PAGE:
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Moms teach their children a variety of lessons as they grow up – from how to tie their shoes to the importance of spending quality time with loved ones. As we get ready to celebrate Mother’s Day this weekend, Earth911 couldn’t help but realize that many of the values our moms imparted are actually very eco-friendly – whether Mom was an enthusiastic eco-advocate or not. From finding new uses for scraps others might have thrown away to encouraging us to stand up for our beliefs, here are five green lessons our moms taught us.
1. Family and friends are more important than material possessions
You know your mom would like nothing more than to spend some quality time with her kids this Mother’s Day – and would prefer this gift of time over flowers, jewelry and other store-bought presents.
2. Nothing beats a home-cooked meal
No matter how old you are or how many Michelin-rated restaurants you’ve eaten in, there’s nothing quite like the comfort and warmth of your mom’s best homemade meal.
By steering clear of takeout lunches and frozen dinners, you’re cutting down on food packaging, including many materials which cannot be easily recycled through local collection programs – such as polystyrene foam clamshell containers or frozen food packaged in plastic bags.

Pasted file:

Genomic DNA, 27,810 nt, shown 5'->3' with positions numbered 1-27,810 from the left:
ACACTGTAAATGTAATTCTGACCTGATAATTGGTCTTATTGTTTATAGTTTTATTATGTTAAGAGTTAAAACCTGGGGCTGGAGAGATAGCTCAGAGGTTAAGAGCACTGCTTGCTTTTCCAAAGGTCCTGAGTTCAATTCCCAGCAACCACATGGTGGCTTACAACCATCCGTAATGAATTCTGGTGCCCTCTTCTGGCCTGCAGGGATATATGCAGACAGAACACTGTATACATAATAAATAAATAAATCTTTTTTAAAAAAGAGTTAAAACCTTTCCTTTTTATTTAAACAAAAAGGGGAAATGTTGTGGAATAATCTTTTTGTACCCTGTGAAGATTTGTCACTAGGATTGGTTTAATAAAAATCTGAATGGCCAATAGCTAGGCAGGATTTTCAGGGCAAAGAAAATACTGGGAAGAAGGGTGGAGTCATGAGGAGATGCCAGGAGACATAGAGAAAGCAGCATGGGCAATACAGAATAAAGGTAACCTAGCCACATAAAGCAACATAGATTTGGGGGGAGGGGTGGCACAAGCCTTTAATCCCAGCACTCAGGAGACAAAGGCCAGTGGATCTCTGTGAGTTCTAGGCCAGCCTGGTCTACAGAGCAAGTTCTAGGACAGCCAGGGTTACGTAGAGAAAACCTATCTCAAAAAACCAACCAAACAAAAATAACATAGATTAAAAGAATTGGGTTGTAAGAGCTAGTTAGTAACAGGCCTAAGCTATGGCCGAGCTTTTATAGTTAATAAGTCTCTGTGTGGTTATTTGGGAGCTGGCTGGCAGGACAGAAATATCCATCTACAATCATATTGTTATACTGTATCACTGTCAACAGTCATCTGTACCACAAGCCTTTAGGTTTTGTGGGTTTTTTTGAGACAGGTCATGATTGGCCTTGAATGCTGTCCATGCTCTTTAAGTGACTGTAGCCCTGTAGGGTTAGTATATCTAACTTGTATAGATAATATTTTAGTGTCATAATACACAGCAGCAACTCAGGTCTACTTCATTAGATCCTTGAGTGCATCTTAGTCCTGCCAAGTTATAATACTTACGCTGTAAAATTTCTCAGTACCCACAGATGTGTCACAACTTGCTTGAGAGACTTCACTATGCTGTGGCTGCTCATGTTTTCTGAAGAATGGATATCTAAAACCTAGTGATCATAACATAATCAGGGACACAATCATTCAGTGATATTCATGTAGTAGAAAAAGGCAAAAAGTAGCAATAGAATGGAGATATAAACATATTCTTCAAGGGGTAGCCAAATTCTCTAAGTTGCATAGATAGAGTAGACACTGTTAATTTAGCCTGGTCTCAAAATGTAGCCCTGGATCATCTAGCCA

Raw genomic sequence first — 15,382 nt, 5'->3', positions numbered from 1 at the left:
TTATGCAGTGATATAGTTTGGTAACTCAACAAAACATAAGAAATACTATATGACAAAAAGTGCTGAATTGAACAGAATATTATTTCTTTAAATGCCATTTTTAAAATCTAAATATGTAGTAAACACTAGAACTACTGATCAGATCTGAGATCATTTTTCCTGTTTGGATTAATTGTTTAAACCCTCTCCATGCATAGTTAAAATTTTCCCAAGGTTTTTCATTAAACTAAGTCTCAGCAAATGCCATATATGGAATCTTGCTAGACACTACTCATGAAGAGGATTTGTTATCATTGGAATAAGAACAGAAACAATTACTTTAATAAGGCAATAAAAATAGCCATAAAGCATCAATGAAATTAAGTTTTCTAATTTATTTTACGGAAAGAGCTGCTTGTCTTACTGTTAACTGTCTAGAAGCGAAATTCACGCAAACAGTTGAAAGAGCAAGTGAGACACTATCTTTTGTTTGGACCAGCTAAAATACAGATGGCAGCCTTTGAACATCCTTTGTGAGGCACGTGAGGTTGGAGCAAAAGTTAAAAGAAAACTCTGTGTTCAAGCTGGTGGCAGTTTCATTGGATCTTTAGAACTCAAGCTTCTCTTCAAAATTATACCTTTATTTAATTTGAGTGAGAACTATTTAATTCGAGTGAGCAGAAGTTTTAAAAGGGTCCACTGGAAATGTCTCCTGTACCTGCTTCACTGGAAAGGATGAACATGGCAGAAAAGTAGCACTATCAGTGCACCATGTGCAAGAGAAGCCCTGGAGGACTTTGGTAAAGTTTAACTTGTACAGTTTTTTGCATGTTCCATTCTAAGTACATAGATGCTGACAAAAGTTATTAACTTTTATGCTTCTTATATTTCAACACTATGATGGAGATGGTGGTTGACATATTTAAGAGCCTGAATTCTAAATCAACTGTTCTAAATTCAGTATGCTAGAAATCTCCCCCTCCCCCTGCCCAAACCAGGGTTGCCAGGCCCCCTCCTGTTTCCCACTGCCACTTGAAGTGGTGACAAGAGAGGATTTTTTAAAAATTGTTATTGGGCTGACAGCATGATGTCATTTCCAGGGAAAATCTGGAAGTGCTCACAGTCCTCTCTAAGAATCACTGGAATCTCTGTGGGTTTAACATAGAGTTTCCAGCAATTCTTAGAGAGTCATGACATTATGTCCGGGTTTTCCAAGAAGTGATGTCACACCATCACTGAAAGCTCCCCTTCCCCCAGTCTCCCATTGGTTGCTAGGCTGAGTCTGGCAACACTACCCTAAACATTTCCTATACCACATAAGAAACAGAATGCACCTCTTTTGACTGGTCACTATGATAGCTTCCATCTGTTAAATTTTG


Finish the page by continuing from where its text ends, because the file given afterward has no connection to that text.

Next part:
3. Stand up for what you believe in
Mothers don’t just impart important values to their children; they also remind their kids to actively pursue their principles and defend their beliefs when they are challenged.
4. Waste not, want not
Maybe your mom is a regular Martha Stewart, mending worn clothes or fashioning elaborate centerpieces out of scrap materials that others would have thrown away. Or perhaps your mom’s resourcefulness takes a more simple form, saving rubber bands from the newspaper delivery or glass jars of spaghetti sauce to use later. Either way, mothers are known for stretching a dollar by following the second “R” in the “three R’s” – reuse.
5. Lend a helping hand
Clear out your closets of unwanted but usable clothes and drop them off at a local homeless shelter or secondhand store like Goodwill that provides employment opportunities to people with disabilities or criminal backgrounds.
You can also trade in old electronics for a good cause. Donate your old cell phone to Verizon’s HopeLine program, which provides used working cell phones to victims and survivors of domestic violence, or allow your old iPad to be used as teaching device in low-income public schools when you send it to the Teach for America program.
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